• Who are the energy sappers? Those that say things like “we’ve always done it like this”, “it sounds like lots of work”, or “it can’t be done”. You know who they are.
    • If you are on the fence about an energy sapper…just bite the bullet and do it. You are just wasting everyone’s time the longer that they are in the company’s employment.
  • Give people confidence
    • By removing energy sappers, in the following weeks, the remaining people will start to realise that things can be done, work isn’t so hard, and that working can be fun. Add to this the vision that you have added, by explaining what the future is, and you add tremendous amounts of confidence to people that could have easily been just ‘going through the motions’.
    • It is my belief that people WANT to enjoy their job and the work they do. No good person wants to simply just get through the day. My methods listed here can bring this out of people – and this is where confidence comes from.
  • Set goals
    • In ‘Release Your Brakes’, the best self-help book ever made, Jim Newman says, “People who do not have goals – for whatever reason – literally, physically die” and that “Groups, like individuals, must have goals or they die. Some sense of purpose is essential to the continued existence of every epi-organism, whether it is a marriage, a company, or a sales team.” and SO right he is.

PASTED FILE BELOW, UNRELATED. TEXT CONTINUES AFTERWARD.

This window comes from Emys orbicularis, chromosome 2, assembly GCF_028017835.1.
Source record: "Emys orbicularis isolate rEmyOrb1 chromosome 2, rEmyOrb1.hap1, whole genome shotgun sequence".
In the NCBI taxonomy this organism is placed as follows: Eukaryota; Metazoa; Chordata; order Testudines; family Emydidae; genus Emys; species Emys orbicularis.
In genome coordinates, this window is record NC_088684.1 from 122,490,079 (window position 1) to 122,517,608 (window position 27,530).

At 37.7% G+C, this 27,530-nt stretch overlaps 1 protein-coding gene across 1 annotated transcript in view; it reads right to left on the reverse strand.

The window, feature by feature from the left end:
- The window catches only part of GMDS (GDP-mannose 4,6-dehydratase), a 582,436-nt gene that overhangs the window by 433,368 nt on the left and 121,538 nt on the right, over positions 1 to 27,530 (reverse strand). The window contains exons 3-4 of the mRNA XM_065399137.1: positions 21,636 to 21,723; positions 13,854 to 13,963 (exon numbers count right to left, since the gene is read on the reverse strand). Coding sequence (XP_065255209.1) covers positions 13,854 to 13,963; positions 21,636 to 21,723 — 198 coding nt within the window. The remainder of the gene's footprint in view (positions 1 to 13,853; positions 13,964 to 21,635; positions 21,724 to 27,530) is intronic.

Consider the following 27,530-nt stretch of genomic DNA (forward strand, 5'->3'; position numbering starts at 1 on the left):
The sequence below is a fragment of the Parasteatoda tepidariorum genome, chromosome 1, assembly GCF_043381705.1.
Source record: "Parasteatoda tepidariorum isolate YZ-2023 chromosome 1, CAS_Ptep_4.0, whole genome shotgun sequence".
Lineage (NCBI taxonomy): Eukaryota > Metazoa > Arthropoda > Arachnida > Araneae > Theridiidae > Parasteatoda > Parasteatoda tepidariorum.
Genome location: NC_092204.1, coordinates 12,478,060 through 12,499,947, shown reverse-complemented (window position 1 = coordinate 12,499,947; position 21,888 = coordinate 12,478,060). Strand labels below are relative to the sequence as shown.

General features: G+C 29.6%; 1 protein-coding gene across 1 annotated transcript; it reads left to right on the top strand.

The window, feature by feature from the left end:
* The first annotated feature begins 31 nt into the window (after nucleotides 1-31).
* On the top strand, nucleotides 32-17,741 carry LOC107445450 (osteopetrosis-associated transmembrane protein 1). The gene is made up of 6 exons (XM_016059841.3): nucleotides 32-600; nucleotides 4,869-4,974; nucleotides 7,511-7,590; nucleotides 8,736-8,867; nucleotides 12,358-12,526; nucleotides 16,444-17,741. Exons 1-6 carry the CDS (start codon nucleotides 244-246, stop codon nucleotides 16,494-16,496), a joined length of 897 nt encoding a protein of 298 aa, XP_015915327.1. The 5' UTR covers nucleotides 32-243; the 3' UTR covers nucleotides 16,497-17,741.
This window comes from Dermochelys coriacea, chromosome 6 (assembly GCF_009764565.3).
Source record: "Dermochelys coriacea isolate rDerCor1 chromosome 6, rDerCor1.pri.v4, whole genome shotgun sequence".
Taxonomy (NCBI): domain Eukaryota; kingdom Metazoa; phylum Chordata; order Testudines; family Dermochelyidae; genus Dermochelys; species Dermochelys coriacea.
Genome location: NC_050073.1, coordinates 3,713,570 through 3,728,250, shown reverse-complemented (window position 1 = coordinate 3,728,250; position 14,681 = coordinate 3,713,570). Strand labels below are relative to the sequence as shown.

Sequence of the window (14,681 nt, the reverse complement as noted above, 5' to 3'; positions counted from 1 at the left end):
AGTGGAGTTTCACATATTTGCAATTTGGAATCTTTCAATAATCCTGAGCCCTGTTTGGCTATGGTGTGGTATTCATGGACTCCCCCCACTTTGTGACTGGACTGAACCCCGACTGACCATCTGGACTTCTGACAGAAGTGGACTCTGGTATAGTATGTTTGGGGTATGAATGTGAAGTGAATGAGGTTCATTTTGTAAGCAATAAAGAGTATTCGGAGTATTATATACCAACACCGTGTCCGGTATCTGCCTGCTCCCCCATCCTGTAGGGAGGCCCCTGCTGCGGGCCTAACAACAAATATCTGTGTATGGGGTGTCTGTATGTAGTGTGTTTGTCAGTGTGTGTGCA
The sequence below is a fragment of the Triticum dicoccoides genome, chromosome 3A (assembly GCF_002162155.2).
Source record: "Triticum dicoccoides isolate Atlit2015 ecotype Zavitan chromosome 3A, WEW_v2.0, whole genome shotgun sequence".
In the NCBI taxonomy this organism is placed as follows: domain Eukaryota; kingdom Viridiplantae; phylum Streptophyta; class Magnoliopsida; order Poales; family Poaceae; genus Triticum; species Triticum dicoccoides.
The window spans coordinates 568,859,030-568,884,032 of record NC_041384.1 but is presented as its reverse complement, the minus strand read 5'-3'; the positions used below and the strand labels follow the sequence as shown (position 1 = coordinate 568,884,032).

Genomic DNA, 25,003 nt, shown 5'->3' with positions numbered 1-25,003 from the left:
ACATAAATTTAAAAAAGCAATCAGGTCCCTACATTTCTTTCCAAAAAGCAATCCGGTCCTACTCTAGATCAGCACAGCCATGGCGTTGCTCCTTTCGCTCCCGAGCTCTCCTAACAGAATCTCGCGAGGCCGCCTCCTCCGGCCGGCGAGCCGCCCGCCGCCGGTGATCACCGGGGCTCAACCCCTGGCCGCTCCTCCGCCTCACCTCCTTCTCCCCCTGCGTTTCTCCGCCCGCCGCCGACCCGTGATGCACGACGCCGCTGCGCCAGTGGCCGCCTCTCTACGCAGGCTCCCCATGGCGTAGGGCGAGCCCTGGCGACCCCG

• Goals are important, and showing them visually on a wall, or a whiteboard, is crucial for people to aim towards them. Even if some goals are not reached, the way that people work, having set goals, is so much more potent than without them.
  • Employ young people
    • Show me an agency that hasn’t employed young people for a while, and I’ll show you an agency that is shrinking. Young people, especially in agencies, are crucial in many ways, including keeping team members on their toes, but bringing in new, ‘innocent’ ideas.
    • Apprentices are an excellent way to grow a team in your own image, but with the freshness of youth adding to the melting pot of ideas.
    • A good mix of older and younger people is required, just like when creating a good football team. Look at the success of Manchester Utd under Sir Alex Ferguson for all those years. There is no coincidence that the blend of old and younger players made for a world class brand that is still growing to this day.
  • Be reasonable
    • I’m often derided for being very friendly with teams that I manage, and not having a strict ‘boss-to-employee’ relationship. I make no apologies for this, as I feel that working ‘on a level’ with a team, especially in the creative world of digital, is very important, so that you stay close to the pulse of the team, and can quickly make decisions that are influenced by their needs, as well as needs of the client.
    • While this method of management certainly has its pitfalls, it also brings so much value, and otherwise unheard voices, and amazing talents, can go unheard and unseen forever.
  • Be unreasonable